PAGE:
Oral Sessions| Volume 11, ISSUE 11, SUPPLEMENT , S249-S250, November 2016

ORAL01.02: Biopsies in Initial Diagnosis of Non–Small Cell Lung Cancer in US Community Oncology Practices: Implications for First-Line Immunotherapy

Topic: Medical Oncology


      The majority of metastatic non–small cell lung cancer (NSCLC) in the US is treated in the community. A prospective observational study of stage IV NSCLC and extensive-disease SCLC (CA209-118) is being conducted across ∼70 US-community sites to understand testing and treatment patterns. This sub-study investigates biopsy and biomarker testing practices in stage IV NSCLC patients to understand the factors that may impact access to treatments when biomarker testing is required.


      Data from patients enrolled prior to June 2016 with lung cancer diagnosis since April 2004 were abstracted from medical records into electronic case report forms. Of 1655 NSCLC patients enrolled, 1542 patients with documented dates of diagnosis and defined biopsy methods were eligible for this sub-study. Detection of programmed death-ligand 1 (PD-L1) utilized the 28-8 antibody (Dako, Carpinteria, CA) according to the diagnostic label.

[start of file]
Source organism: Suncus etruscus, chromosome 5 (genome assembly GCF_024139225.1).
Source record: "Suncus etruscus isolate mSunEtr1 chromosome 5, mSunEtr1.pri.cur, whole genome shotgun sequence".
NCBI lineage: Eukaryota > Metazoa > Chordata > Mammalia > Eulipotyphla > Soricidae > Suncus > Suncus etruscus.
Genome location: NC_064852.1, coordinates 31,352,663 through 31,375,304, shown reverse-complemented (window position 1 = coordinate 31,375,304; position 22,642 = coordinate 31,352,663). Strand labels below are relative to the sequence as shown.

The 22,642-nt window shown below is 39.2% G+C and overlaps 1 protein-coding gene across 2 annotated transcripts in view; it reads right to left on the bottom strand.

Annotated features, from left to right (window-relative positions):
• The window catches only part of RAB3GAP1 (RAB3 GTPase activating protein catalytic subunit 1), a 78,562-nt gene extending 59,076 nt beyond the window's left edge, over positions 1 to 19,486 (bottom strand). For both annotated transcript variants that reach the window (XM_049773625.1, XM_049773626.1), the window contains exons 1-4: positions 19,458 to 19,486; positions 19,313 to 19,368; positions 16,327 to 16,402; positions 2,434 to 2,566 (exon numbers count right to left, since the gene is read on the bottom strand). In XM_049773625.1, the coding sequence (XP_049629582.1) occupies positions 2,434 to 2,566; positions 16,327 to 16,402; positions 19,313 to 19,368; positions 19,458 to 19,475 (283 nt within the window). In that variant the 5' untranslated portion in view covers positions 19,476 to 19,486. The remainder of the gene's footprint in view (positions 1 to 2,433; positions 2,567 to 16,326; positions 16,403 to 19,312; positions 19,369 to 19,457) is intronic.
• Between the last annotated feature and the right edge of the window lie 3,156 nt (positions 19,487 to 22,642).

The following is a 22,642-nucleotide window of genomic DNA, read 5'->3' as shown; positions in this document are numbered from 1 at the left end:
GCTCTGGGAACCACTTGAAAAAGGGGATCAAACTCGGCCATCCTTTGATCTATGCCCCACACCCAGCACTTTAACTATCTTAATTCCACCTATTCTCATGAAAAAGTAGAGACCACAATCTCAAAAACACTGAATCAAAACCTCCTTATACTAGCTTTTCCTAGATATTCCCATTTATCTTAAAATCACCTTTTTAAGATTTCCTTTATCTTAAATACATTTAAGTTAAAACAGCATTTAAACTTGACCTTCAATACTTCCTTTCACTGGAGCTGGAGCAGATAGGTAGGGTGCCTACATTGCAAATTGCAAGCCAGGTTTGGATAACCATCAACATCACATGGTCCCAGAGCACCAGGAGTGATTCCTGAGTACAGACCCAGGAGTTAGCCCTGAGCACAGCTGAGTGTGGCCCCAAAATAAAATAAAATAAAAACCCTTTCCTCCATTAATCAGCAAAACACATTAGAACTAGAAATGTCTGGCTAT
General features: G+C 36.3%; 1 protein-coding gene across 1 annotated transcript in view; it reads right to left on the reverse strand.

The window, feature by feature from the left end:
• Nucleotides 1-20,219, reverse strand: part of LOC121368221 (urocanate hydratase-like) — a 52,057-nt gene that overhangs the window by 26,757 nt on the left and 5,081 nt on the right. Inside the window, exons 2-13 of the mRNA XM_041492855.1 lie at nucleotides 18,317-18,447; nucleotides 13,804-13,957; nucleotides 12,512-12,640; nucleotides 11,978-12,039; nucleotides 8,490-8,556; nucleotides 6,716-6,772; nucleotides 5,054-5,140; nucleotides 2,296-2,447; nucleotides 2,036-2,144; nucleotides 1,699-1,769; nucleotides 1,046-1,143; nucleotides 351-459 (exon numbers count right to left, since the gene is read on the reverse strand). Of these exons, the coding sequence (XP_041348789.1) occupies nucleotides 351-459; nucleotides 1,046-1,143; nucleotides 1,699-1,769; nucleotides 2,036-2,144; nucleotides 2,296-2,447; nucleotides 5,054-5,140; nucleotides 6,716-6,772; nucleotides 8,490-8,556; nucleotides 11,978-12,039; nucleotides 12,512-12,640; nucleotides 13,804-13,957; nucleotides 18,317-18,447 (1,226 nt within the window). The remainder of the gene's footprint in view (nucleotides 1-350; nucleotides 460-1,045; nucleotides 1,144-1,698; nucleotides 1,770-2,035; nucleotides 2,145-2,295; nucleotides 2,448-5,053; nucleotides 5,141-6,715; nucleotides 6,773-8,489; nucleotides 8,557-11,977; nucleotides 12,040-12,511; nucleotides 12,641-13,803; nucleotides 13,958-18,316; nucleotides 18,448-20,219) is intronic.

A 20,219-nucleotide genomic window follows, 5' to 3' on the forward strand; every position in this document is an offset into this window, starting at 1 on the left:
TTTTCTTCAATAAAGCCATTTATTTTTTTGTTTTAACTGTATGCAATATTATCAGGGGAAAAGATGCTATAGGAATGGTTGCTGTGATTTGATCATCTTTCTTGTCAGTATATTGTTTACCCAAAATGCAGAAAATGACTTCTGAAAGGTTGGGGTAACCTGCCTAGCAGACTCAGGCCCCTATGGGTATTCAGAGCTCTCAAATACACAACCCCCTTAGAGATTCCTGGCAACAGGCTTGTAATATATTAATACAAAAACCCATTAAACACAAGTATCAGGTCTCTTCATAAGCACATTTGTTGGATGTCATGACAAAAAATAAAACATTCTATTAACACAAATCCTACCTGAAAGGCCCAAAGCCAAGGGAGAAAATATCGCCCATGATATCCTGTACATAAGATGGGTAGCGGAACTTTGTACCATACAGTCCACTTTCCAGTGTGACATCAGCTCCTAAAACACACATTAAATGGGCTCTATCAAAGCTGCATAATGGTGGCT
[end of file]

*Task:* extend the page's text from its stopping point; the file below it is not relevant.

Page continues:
Approximately 75% of NSCLC patients are initially diagnosed with stage IV disease in the community setting, with only ∼50% patients tested for ALK and ∼60% patients tested for EGFR at any point during their cancer care despite testing recommendations in treatment guidelines. Biomarker testing rates may be influenced by sample availability and quality. Biopsy methods varied at initial diagnosis, with 40% of patients receiving fine-needle aspirates (FNAs; 26%) or other cytology-based methods (14%). Of these patients, a small percentage (∼7%) were documented to have received subsequent core-needle or resection biopsies up to 45 days following stage IV diagnosis. Selection of biopsy method was strongly influenced by the stage at diagnosis, with FNA and cytology-based methods used more commonly in advanced-disease stages. To evaluate whether FNA samples are amenable to PD-L1 IHC testing, a cohort of NSCLC tumor specimens is currently being analyzed. Early results suggest that FNA sample failure rates due to minimal tissue requirements and PD-L1−expression frequencies are comparable to resection and core-needle biopsies. Updated results will be presented.


      Despite guidelines, ∼40% of stage IV NSCLC patients treated in the community are not receiving EGFR/ALK biomarker testing. Less invasive biopsy practices, including FNAs and other cytology methods, are more frequent in stage IV disease. Current PD-L1 IHC tests have not been evaluated in such samples. Preliminary results suggest that FNAs may be amenable to PD-L1 IHC testing, but further studies are required. As the treatment landscape evolves, education across the patient care continuum is critical to ensure that quality samples are obtained for biomarker analysis, enabling patient access to the broadest spectrum of treatment options.